Send to

Choose Destination
Pain Ther. 2019 Jun;8(1):133-140. doi: 10.1007/s40122-019-0119-z. Epub 2019 Mar 12.

A Pulsed Electromagnetic Field Therapy Device for Non-Specific Low Back Pain: A Pilot Randomized Controlled Trial.

Author information

School of Chiropractic, University of Bridgeport, Bridgeport, CT, USA.
Aerotel, Ltd, Tel Aviv, Israel.
Sylvan Adams Sports Institute, Tel Aviv University, Tel Aviv, Israel.
School of Chiropractic, University of Bridgeport, Bridgeport, CT, USA.



Low back pain (LBP) poses a significant burden of disease worldwide, and identifying safe and effective non-pharmacologic treatment options for LBP is a research priority. The aim of this study was to pilot a clinical trial of a portable pulsed electromagnetic field (PEMF) therapy device for subjects with mixed duration non-specific LBP.


This work was a randomized, double-blind, sham-controlled, parallel-group study conducted at a chiropractic school outpatient clinic. The primary end point was functional capacity measured by the Oswestry Disability Index (ODI) at baseline, 6 weeks, and 12 weeks. Analysis was conducted on the intent-to-treat population and as a trend of change in pain scores over time using the Freidman test of repeated measures.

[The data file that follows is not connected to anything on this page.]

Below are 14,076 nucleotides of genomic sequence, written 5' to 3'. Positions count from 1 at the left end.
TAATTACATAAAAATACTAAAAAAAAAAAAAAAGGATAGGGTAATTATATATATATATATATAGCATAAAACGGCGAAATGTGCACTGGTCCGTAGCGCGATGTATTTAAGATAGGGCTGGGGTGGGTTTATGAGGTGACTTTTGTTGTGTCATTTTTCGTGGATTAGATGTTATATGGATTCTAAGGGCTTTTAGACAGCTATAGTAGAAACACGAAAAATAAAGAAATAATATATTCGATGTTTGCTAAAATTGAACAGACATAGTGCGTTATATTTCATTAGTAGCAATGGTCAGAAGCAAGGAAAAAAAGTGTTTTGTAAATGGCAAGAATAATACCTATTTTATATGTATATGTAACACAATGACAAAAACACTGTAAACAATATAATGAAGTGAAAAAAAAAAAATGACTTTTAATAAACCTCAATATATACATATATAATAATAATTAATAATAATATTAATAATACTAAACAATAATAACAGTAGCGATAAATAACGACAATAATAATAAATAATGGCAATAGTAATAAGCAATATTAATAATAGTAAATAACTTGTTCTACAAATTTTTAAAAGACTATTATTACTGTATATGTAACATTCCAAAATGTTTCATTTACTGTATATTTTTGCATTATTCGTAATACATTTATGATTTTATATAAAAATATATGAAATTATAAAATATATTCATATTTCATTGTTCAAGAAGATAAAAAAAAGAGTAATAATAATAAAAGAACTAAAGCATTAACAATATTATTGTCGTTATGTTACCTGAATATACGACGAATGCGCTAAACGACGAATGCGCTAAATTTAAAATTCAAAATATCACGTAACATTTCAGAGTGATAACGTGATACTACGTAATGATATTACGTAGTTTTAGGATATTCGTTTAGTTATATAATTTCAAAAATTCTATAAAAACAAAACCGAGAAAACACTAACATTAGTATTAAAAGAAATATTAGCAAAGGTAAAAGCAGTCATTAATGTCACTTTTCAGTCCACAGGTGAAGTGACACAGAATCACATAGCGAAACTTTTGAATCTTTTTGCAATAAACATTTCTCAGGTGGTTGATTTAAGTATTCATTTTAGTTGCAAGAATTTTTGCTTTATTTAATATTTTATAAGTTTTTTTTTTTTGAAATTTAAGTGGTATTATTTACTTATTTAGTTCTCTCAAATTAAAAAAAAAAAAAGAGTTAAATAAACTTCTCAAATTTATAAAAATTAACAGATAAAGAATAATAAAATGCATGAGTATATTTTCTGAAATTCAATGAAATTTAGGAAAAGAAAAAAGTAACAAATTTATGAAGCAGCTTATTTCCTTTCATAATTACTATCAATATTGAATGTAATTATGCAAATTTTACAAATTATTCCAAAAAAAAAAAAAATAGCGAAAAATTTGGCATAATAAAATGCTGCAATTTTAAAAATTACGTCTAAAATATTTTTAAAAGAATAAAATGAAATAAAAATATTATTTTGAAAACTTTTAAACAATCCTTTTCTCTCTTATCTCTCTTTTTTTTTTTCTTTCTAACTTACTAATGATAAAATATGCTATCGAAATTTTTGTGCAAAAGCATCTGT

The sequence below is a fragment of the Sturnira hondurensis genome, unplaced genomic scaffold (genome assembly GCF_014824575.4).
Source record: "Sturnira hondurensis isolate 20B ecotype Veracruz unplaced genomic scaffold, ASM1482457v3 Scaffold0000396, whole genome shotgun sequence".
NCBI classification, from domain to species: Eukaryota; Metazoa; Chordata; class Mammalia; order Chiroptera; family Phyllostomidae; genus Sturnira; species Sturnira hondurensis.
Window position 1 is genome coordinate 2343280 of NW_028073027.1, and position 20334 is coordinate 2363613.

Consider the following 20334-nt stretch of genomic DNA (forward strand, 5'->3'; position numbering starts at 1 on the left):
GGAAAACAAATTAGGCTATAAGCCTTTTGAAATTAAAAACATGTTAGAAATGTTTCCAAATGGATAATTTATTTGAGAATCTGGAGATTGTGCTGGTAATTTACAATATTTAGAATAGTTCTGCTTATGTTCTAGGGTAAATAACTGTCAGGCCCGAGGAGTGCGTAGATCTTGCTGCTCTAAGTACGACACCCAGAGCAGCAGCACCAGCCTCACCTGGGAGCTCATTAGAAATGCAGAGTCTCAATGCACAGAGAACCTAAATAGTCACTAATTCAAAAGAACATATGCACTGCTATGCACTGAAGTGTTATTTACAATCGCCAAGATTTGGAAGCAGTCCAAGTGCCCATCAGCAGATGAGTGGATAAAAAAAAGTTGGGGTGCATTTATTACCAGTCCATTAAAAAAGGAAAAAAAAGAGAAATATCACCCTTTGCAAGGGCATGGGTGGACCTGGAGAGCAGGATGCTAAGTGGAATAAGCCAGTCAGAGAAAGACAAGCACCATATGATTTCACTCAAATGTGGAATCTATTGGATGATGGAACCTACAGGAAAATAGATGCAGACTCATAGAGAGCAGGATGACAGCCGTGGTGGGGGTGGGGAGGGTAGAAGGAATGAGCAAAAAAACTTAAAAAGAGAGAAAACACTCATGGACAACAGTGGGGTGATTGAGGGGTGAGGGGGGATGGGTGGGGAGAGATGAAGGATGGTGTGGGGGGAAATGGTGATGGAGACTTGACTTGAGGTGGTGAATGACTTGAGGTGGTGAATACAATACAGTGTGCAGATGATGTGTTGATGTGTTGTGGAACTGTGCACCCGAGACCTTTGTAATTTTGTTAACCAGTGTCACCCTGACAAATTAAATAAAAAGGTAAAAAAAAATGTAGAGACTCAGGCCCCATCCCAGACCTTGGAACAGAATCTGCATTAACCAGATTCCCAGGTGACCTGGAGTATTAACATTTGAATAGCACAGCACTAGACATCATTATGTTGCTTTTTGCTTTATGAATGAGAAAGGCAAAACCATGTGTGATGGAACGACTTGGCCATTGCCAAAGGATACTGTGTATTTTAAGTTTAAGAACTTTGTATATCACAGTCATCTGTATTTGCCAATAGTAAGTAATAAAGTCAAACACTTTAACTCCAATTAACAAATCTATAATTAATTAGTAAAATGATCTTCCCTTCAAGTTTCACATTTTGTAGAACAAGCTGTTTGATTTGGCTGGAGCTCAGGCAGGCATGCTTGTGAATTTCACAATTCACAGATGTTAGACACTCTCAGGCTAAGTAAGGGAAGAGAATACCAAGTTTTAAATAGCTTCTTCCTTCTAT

Forty-two participants were randomized to receive usual care plus PEMF therapy or usual care plus sham, and 25 completed the study. Significant improvements in ODI scores from baseline to week 6 were reported in the experimental group (χ2 = 14.68, p < 0.001, compared with patients in the sham group, χ2 = 4.00, p = 0.135, n.s.). This difference persisted at week-12 follow-up. Adverse events were rare and mild.


It is feasible to conduct a clinical trial of a PEMF therapy device for non-specific LBP. This work shows that the device was safe and provides preliminary evidence of effectiveness in improving function in patients with non-specific LBP.

TRIAL REGISTRATION: identifier, NCT03053375.


Aerotel Ltd.


Electromagnetic fields; Low back pain; Pilot randomized controlled trial

Supplemental Content

Full text links

Icon for Springer Icon for PubMed Central
Loading ...
Support Center